Come with me to Pallas Athena’s city! There, after I have cleansed your hands from pollution, I shall give you a home and a share of my wealth. H: Alas! These things you speak of are trifling to my woes. But the fact that the gods enjoy unlawful love affairs and bind one another’s hands with chains: I don’t believe it. I have never believed this, and I will never be convinced that one god is naturally master over another god. For a god, if he is truly a god, wants and lacks nothing. These lies are merely the wretched tales of poets. Although buried in sorrows, I have considered whether I would be guilty of cowardice if I give up my life. A man who can’t endure his own misfortunes wouldn’t be able to withstand a mortal’s weapon. I will persevere in life. I will go to your city,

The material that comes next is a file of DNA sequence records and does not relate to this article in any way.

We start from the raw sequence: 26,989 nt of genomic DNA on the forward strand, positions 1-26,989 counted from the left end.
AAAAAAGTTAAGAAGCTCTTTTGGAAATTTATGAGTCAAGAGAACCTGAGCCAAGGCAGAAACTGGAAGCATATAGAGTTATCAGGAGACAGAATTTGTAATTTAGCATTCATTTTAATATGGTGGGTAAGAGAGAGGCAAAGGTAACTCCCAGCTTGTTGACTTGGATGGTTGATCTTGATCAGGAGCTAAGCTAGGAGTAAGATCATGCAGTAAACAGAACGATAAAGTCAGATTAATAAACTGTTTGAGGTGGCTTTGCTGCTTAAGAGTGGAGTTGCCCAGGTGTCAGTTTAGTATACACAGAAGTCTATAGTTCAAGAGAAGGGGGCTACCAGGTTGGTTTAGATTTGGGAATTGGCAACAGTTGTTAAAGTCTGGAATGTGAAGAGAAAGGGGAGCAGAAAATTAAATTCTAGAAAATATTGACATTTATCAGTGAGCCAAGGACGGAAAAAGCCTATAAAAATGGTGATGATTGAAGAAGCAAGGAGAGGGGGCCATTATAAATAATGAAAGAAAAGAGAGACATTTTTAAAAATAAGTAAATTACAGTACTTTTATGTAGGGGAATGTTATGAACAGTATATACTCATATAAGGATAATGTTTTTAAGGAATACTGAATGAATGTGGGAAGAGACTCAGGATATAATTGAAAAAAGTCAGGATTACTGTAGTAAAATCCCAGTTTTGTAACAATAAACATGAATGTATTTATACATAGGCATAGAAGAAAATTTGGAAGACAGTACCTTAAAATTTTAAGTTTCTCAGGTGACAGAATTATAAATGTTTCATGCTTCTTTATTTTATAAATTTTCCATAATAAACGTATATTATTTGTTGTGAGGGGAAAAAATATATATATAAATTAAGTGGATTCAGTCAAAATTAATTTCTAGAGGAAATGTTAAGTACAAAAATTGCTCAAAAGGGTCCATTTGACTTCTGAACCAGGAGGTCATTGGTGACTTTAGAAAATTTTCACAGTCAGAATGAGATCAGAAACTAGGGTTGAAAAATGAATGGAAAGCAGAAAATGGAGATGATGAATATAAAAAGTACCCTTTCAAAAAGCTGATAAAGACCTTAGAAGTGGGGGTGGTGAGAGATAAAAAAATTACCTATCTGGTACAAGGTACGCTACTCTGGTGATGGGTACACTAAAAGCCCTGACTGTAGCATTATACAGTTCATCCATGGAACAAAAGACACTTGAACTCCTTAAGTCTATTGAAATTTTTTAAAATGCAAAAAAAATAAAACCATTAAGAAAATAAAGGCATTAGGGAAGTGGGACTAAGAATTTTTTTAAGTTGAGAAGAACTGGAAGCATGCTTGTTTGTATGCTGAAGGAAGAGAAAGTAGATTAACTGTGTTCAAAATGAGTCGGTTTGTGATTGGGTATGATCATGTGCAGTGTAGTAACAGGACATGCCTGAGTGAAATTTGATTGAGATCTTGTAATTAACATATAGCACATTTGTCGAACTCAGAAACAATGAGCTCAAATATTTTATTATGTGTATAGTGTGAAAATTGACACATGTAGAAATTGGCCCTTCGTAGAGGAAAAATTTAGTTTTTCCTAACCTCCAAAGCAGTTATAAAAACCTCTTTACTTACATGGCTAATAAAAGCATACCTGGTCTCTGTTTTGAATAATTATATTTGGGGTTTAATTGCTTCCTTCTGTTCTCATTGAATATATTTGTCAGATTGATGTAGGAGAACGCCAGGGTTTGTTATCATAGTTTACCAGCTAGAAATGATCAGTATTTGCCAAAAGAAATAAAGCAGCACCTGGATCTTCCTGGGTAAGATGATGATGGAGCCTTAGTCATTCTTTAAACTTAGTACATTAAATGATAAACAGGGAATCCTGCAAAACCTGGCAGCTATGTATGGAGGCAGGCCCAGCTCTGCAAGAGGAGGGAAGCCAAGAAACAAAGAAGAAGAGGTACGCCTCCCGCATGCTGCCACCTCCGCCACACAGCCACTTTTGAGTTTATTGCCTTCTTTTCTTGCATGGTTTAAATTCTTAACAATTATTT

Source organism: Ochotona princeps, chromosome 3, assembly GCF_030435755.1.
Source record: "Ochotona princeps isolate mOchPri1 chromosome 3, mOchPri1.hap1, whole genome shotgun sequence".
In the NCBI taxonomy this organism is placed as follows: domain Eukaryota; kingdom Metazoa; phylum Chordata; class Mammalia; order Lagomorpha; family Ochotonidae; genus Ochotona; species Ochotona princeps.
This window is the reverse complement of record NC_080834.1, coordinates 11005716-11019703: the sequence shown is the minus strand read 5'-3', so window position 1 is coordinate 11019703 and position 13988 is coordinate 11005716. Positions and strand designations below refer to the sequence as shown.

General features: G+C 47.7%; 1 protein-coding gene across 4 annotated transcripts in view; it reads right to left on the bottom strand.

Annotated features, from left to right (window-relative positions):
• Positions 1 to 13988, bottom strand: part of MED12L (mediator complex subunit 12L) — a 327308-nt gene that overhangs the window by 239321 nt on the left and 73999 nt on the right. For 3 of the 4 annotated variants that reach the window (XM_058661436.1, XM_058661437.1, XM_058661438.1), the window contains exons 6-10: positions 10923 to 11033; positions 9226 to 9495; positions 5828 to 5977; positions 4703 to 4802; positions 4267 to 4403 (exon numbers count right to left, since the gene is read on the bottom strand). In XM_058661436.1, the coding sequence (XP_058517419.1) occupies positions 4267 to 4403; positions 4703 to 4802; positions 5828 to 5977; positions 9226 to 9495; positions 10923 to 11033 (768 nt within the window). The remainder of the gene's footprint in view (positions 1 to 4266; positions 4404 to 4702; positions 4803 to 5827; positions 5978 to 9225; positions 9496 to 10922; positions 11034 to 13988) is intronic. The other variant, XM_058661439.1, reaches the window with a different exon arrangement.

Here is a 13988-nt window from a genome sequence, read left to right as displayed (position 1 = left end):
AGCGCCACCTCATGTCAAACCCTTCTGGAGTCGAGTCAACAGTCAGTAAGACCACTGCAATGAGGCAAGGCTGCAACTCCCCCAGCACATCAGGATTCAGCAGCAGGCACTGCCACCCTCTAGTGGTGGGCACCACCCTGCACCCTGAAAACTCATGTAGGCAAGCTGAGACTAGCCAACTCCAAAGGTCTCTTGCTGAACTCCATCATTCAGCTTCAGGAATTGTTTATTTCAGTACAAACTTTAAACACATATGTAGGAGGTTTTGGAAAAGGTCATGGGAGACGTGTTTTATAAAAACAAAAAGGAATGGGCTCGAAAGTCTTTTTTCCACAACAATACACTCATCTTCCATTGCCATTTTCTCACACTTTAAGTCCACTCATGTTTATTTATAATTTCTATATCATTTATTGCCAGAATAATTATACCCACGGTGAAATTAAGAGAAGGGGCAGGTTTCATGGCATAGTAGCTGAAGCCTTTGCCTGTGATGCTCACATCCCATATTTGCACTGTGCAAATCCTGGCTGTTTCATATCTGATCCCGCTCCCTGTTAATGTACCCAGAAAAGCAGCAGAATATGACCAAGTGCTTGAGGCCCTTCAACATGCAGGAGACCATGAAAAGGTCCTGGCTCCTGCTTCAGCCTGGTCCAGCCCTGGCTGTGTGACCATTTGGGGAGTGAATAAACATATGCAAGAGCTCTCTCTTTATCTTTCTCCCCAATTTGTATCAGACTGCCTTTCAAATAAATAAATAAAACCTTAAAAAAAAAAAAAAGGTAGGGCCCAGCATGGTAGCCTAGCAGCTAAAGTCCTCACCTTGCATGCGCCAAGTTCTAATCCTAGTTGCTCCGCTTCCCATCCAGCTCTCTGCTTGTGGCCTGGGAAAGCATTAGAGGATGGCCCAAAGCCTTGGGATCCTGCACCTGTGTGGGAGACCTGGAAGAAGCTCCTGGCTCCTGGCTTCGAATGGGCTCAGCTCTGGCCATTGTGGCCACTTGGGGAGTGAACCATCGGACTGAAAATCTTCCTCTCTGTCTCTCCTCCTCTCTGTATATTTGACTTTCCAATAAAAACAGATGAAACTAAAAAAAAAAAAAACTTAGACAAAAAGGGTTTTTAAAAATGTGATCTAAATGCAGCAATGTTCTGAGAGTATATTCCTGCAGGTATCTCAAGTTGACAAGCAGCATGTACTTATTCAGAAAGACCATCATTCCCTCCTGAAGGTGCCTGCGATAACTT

and I thank you for your countless gifts. Well, old man, now you witness my departure into exile. Now you look upon me as the murderer of my own children. Give these children a burial and adorn their corpses; honor them with your tears since custom forbids me that. Lay them at their mother’s breast and fold them into her arms—a sad fellowship that I unwillingly destroyed! After you’ve buried their corpses, go on living in this city, even though it will be miserable. Alas for my wife and children! Alas for me! I am cut off from my loved ones and left to suffer so miserably! O bittersweet kisses! Oh my cruel partnership with my weapons! I don’t know whether to keep my weapons or let them go. They will knock against my ribs and say these words: “In holding us, you hold your child-killers! You slew your sons and wife with us!” Do I still carry them? What could I say in response! Yet, should I strip myself of the weapons that I used in the greatest deeds of Greece and die shamefully at the hands of my enemies? These weapons must not be left behind but kept in misery. O land of Kadmos and all you Thebans: cut your hair, mourn with me, attend my children’s funeral! Lament for these corpses and for me with a single dirge! We have all been destroyed with a single blow from Hera. T: Rise, oh unhappy man! Enough of yours tears now. H: Ah! I wish I could become a stone and be oblivious of my misery. T: Stop! Give your hand to your helping friend. H: But I don’t want to stain your clothes with blood! T: Stain them. Spare nothing. I won’t refuse you! Put your arm around my neck, and I will lead you. H: Theseus, turn me around so I can see my children. T: What for? Will this soothe you? H: I want to see them, and I also wish to embrace my father. A: Look here, my son. Your wish is also dear to me. T: Anyone seeing you acting so cowardly won’t approve of you. H: Does my life seem so low to you now? You did not think so before. How miserable were you when I found you in the Underworld? T: As far as courage goes, I was worse than anyone. H: Then how can you say I have been humbled by my sorrows? T: Walk forward! H: Farewell, father. A: And to you, my son! We go now in grief and with many tears, bereft of our greatest friend.